From the article;
Over half of all U.S. Treasury debt is now held by overseas owners. If that makes you uncomfortable, you are not alone.
For most of recent history, foreigners holding US debt has been 20% or less. The shift began under Bill Clinton, starting around 1993, and accelerated into '94-95. When Clinton finished his 2nd term, foreign ownership of US Treasuries was about 35%.
That ownership has continued to rise under President Bush, and now stands at 52%.
Uncomfortable seems to be the general consensus, but no concrete reasons why other than autonomy of the nation-state's economy and their political ability to manage it. Back in September 2003 I wrote about Japan, China and South Korea owning one third of US securities;
Japan owns a portfolio of US Treasury bonds of $440 billion, China has $122 billion, and collectively Hong Kong, South Korea, Taiwan, Singapore and Thailand own more than $166 billion. The primary buyers of these bonds are the central banks. Of US Treasury Securities, $1,347 trillion ( > a third ) is in foreign hands.
This is consistent with the "Development-State" many of the Asian economies practice. They end up with large trade surpluses with the nations they primarily export to. To ensure that those nations will continue to buy from their export driven economies they plough their surpluses back into bonds which keep interest rates down and allow domestic consumers to buy more exports on credit.
The Development State is nothing new either. It is the Asian style of capitalism which Chalmer's Johnson has written about, that myself and sien have also covered in the past.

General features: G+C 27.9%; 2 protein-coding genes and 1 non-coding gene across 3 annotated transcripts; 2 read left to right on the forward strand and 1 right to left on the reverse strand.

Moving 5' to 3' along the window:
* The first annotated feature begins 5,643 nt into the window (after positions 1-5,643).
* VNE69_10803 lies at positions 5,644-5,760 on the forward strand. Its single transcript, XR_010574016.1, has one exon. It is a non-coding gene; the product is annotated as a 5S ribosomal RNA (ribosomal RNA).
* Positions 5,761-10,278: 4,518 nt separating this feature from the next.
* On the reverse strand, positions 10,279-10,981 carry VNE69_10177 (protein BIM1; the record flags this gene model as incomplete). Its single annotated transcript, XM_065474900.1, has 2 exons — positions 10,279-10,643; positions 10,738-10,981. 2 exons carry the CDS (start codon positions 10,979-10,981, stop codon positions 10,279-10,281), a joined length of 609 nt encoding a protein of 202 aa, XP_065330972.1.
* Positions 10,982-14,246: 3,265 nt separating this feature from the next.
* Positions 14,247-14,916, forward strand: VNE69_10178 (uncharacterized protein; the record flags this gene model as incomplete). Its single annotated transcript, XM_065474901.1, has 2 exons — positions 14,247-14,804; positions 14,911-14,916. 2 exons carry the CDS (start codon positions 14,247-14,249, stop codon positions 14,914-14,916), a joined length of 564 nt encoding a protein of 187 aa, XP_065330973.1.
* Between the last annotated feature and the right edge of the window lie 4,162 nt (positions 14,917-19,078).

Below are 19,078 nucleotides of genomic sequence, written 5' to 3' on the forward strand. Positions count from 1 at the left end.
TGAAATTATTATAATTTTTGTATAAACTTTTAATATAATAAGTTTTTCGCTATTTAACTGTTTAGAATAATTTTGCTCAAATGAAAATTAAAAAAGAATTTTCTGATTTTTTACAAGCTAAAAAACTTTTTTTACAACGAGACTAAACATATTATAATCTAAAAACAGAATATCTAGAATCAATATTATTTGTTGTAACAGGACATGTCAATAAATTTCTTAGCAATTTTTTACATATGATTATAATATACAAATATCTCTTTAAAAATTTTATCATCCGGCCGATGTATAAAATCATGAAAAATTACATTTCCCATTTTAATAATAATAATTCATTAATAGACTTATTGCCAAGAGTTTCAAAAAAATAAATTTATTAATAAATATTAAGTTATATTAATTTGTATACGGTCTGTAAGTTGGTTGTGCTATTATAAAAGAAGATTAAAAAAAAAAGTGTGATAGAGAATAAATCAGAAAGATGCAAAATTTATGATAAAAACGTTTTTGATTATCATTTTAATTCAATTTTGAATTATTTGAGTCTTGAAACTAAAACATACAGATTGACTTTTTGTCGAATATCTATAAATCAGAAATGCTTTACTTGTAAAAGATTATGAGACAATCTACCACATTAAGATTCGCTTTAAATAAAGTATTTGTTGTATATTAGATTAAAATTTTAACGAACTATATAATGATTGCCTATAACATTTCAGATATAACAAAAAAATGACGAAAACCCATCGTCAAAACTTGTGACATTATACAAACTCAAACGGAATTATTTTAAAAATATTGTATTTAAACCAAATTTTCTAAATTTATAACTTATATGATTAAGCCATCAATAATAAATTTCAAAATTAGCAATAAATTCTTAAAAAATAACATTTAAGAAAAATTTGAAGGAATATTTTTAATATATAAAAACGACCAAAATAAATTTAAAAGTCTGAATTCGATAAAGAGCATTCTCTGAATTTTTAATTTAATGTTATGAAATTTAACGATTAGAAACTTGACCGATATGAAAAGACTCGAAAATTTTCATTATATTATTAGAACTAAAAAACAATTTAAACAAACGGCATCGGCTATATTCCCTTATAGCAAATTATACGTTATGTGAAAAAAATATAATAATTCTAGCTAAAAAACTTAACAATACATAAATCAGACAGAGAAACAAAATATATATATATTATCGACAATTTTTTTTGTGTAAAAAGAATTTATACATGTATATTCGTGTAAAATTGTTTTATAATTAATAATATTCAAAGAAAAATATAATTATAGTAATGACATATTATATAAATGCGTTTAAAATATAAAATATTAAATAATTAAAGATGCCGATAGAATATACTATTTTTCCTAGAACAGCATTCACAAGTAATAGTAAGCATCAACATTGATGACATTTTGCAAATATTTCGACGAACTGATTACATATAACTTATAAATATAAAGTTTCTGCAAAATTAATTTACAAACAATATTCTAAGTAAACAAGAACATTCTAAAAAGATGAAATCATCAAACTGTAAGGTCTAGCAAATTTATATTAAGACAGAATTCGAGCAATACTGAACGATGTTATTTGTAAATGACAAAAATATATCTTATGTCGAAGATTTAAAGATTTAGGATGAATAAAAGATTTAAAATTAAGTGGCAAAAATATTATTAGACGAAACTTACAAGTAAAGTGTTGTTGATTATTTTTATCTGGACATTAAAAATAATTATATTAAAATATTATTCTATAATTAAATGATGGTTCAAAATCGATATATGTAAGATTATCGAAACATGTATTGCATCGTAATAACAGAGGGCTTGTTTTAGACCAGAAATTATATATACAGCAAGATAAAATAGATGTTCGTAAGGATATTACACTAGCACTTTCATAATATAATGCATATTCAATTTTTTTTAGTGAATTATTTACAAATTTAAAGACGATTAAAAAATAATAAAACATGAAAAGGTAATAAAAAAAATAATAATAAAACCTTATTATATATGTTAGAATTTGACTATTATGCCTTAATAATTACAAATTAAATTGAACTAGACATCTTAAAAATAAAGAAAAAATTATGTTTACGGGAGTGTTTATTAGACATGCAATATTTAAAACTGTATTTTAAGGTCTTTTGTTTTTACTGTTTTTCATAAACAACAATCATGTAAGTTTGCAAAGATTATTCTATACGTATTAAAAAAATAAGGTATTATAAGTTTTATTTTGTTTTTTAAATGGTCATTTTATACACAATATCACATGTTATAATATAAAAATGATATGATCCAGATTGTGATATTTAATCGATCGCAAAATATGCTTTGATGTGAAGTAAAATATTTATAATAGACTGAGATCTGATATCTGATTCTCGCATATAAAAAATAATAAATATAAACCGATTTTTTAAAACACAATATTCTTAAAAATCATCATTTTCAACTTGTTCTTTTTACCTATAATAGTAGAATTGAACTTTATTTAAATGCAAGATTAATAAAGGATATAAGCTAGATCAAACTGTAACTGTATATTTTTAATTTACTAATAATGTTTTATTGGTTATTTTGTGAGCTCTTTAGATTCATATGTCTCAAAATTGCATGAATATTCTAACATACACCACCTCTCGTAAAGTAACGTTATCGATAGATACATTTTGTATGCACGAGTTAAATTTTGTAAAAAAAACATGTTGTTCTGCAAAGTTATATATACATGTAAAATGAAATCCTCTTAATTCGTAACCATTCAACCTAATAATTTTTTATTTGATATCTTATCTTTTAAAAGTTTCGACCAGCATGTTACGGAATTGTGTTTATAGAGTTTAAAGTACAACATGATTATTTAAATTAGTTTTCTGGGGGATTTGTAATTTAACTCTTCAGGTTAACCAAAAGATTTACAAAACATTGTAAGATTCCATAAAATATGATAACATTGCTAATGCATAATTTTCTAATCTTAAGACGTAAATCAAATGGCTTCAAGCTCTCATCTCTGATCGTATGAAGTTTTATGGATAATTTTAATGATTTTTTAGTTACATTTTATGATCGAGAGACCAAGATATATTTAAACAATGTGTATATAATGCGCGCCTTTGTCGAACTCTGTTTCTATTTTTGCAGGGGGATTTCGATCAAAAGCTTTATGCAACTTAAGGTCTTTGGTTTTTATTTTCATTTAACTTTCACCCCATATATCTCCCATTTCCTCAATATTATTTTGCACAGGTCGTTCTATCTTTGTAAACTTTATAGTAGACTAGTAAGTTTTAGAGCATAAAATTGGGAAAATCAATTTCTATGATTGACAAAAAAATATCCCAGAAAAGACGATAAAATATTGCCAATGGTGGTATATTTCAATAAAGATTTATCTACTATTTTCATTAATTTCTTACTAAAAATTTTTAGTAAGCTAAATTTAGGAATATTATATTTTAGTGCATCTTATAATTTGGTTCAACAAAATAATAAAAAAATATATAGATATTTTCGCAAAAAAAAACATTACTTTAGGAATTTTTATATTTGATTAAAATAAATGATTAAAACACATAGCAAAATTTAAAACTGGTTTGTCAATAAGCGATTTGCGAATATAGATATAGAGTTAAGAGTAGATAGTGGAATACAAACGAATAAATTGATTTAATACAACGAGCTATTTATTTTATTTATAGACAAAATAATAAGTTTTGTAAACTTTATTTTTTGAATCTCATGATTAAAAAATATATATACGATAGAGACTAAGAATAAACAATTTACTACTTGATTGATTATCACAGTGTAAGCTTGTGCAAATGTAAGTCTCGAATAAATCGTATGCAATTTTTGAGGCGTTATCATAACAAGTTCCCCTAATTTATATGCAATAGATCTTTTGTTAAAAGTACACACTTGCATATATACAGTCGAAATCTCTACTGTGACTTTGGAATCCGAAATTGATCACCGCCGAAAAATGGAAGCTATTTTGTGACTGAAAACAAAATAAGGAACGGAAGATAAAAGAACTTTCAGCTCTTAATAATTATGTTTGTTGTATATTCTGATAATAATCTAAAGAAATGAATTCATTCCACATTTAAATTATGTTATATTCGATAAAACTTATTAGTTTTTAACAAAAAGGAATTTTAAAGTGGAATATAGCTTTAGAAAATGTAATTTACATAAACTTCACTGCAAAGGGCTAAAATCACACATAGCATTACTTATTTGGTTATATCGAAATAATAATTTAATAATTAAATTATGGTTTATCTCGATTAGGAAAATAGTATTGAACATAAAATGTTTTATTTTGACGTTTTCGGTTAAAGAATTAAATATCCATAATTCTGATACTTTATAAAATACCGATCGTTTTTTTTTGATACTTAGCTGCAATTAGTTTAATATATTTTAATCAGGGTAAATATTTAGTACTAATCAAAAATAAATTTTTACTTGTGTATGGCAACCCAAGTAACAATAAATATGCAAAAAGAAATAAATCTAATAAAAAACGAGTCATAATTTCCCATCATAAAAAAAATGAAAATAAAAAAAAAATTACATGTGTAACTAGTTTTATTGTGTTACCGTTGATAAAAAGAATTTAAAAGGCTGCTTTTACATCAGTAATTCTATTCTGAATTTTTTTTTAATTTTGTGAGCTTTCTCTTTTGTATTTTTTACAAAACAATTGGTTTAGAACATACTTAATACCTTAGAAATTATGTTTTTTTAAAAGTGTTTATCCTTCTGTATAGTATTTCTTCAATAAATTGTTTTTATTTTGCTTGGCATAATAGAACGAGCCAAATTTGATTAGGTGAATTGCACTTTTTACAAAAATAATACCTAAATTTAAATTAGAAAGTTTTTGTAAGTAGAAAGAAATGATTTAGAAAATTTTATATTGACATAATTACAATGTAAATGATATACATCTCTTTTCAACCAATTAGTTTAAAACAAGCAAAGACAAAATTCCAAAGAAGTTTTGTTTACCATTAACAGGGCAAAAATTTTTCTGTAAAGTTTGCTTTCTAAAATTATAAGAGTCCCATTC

The Asian style of capitalism creates an inter-dependency with the consumer driven economies of nations like America and Australia. The US is in a doubly difficult position, as it tries to protect its global military reach. Japan is brutal is gaining economic exceptions through this.
The US military presence on Okinawa is largely paid for by Japan. When the US State department leans on Japan to float their currency, or open their markets, or whatever; Japan quietly mentions that they will stop paying for Okinawa. The Pentagon flips out. They then go and put pressure on the State Department to leave Japan alone.
Occasionally the Pentagon looks to other allied nations to house their overseas military. Darwin in Australia became a candidate to house the US Marine Divisions that were on Okinawa, but Australia was not going to pay for it. So the Marines remained in Okinawa with Japanese dollars.
China is the new player in this economic menage-en-trois. It is the classic development-state. Authoritarian government, state led export development, and massive funding of the consumer economies so money remains cheap and consumers overseas can buy cheap trinkets and shiny baubles from Walmart until they are bankrupt.
However, China does not fund American global projection, if anything they are a self-professed wannabe hyper-power rival on the world stage. The US military remains in greater danger of running out of missiles if it comes to conflict with China. The Chinese military remained modernistically juvenile next to the American techno-military juggernaut.
Globalism has weakened the bonds of the nation-state. Capital now flies around the world, largely uninhibited by artificial legislative borders. Labor is beginning to do the same, as countries discover their diaspora's increasing in number and turgidity.
The monstrous, technically perfect and capital intensive military remains the domain of the nation-state. But the American second amendment remains a source of wisdom. The imperial might of the US military is being blunted, out-foxed and out-innovated by a civil insurgency in Iraq.
The US having so much debt held by foreigners might be bad for the nation-state, and American autonomy, restricting the US's economic and political movement. However, I have not heard any arguments for squeamishness beyond this. I would be interested in hearing them.
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